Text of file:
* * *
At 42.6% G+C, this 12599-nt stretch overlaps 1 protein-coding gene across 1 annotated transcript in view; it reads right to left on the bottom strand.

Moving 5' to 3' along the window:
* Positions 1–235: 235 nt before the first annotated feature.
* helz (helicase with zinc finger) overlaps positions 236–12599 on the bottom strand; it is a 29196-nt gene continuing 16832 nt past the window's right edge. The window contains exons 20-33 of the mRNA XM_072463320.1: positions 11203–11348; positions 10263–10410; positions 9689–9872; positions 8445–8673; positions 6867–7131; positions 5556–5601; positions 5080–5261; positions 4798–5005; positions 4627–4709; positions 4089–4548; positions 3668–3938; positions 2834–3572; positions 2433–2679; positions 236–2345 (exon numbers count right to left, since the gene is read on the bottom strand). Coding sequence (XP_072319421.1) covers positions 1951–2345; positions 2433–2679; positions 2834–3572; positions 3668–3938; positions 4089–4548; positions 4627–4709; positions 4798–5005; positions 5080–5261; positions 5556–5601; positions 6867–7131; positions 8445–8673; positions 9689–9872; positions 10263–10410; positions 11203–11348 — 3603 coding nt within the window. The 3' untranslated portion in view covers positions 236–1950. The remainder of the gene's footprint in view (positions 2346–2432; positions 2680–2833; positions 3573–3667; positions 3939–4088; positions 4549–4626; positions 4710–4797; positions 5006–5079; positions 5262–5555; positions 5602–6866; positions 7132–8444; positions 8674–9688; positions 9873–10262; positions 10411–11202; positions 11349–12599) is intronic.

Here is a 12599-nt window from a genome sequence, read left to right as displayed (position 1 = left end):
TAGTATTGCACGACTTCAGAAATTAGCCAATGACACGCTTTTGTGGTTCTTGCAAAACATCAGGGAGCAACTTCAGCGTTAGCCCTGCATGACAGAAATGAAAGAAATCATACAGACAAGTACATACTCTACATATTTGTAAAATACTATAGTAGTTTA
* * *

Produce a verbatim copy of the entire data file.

At 42.6% G+C, this 12599-nt stretch overlaps 1 protein-coding gene across 1 annotated transcript in view; it reads right to left on the bottom strand.

Moving 5' to 3' along the window:
* Positions 1–235: 235 nt before the first annotated feature.
* helz (helicase with zinc finger) overlaps positions 236–12599 on the bottom strand; it is a 29196-nt gene continuing 16832 nt past the window's right edge. The window contains exons 20-33 of the mRNA XM_072463320.1: positions 11203–11348; positions 10263–10410; positions 9689–9872; positions 8445–8673; positions 6867–7131; positions 5556–5601; positions 5080–5261; positions 4798–5005; positions 4627–4709; positions 4089–4548; positions 3668–3938; positions 2834–3572; positions 2433–2679; positions 236–2345 (exon numbers count right to left, since the gene is read on the bottom strand). Coding sequence (XP_072319421.1) covers positions 1951–2345; positions 2433–2679; positions 2834–3572; positions 3668–3938; positions 4089–4548; positions 4627–4709; positions 4798–5005; positions 5080–5261; positions 5556–5601; positions 6867–7131; positions 8445–8673; positions 9689–9872; positions 10263–10410; positions 11203–11348 — 3603 coding nt within the window. The 3' untranslated portion in view covers positions 236–1950. The remainder of the gene's footprint in view (positions 2346–2432; positions 2680–2833; positions 3573–3667; positions 3939–4088; positions 4549–4626; positions 4710–4797; positions 5006–5079; positions 5262–5555; positions 5602–6866; positions 7132–8444; positions 8674–9688; positions 9873–10262; positions 10411–11202; positions 11349–12599) is intronic.

Here is a 12599-nt window from a genome sequence, read left to right as displayed (position 1 = left end):
TAGTATTGCACGACTTCAGAAATTAGCCAATGACACGCTTTTGTGGTTCTTGCAAAACATCAGGGAGCAACTTCAGCGTTAGCCCTGCATGACAGAAATGAAAGAAATCATACAGACAAGTACATACTCTACATATTTGTAAAATACTATAGTAGTTTA